Previously, we've discussed health disparities and barriers to care American women face. We've looked at health disparities facing racial and ethnic minorities. At an event this week, the Kaiser Family Foundation put these issues, literally, on the map. The report, Putting Women's Health Disparities on the Map: Examining Racial and Ethnic Disparities at the State Level, examines the relationship between gender, race, ethnicity, and health on a state-by-state and national basis.
The report looked at three dimensions of indicators:
- Health Status, such as overall wellness, and chronic or mental illness.
- Access and Utilization, such as coverage and regular check-ups.
- Social Determinants, such as income and education.
Though all women experience some level of difficulty with health disparities, the report found women of color were worse off than white women on almost all health indicators.
The report compares the state averages to the national data. Few states were consistently better or worse than the national average. Across all three dimensions, only Georgia, Maryland and Virginia were better than average on all three. Montana, South Dakota, Indiana, Arkansas, Louisiana, and Mississippi were worse than average on all three dimensions.
Different racial and ethnic populations each face a different set of challenges. According to the report:
- Hispanic women had consistent difficulties with access to and utilization of care
- Black women had the worst rates for indicators of health and social determinants
- Asian American, Native Hawaiian and Other Pacific Islander women had lower rates of preventative screenings (for example, 34 percent had not had a recent mammogram, in comparison to only 25 percent of white women)
- White women generally had higher rates of smoking, cancer mortality and psychological distress.
The report contains a wealth of information (although not all the policy implications have been analyzed). For more details, check out Kaiser's Women's Health Disparities on statehealthfacts.org, which features an interactive map. To see the human face of these statistics, the video Women at Risk: A View from the Safety Net documents a day at the Arlington Free Health Clinic in Virginia, where women, many of whom are recently unemployed, seek care. As Agency for Healthcare Research and Quality director Carolyn Clancy stated at the Kaiser event, most data on health care access and quality has a brief time lag, so it is likely that the current economic recession has worsened the disparities.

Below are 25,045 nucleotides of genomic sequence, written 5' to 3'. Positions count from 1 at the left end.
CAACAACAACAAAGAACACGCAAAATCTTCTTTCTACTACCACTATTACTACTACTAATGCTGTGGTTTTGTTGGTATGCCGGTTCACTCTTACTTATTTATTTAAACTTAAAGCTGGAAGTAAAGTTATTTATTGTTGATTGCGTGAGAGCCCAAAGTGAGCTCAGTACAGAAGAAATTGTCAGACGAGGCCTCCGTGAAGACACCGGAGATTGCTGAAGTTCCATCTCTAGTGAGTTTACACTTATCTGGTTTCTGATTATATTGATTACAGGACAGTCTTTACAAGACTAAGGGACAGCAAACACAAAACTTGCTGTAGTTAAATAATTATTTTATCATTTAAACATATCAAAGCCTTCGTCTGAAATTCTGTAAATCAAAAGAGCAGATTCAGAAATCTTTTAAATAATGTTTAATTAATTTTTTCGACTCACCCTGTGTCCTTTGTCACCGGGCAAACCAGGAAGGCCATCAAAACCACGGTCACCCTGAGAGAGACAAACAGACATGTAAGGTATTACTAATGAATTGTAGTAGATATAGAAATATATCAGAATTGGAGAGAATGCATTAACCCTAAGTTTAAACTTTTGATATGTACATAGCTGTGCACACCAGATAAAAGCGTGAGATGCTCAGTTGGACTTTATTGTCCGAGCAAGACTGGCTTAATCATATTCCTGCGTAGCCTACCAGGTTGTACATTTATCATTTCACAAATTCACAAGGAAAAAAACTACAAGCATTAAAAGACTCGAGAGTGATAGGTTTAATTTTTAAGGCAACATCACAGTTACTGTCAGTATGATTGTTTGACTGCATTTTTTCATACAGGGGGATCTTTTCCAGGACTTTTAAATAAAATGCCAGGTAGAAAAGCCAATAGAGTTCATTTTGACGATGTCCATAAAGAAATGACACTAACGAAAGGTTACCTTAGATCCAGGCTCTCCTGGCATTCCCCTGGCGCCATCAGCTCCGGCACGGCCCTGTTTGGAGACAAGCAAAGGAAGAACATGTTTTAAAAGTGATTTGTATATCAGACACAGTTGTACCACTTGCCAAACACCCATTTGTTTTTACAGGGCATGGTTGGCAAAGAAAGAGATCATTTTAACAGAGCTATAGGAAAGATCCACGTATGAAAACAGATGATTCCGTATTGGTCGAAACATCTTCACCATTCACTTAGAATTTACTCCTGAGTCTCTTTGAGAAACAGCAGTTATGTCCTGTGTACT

In her closing remarks at the Kaiser event, Marsha Lillie-Blanton, the foundation's senior adviser on Race, Ethnicity, and Health Care, emphasized the significance of women's health in society. The challenges faced by women, especially racial and ethnic minorities, are the same challenges faced by the families, children, and communities that women support. The persistency of these health disparities stem, in part, from a lack of knowledge about the nature of the problem, and about potential policy solutions. This reports is a step forward in understanding the nature of health disparities, but it is up to policymakers to take on disparities as an aspect of comprehensive health reform.
Though disparities reflect long-standing societal inequalities, Lillie-Blanton stated that we should work towards a future where health and access to care are no longer defined by racial, ethnic, and economic divides. "States doing better than average give us confidence about what is achievable now," she added.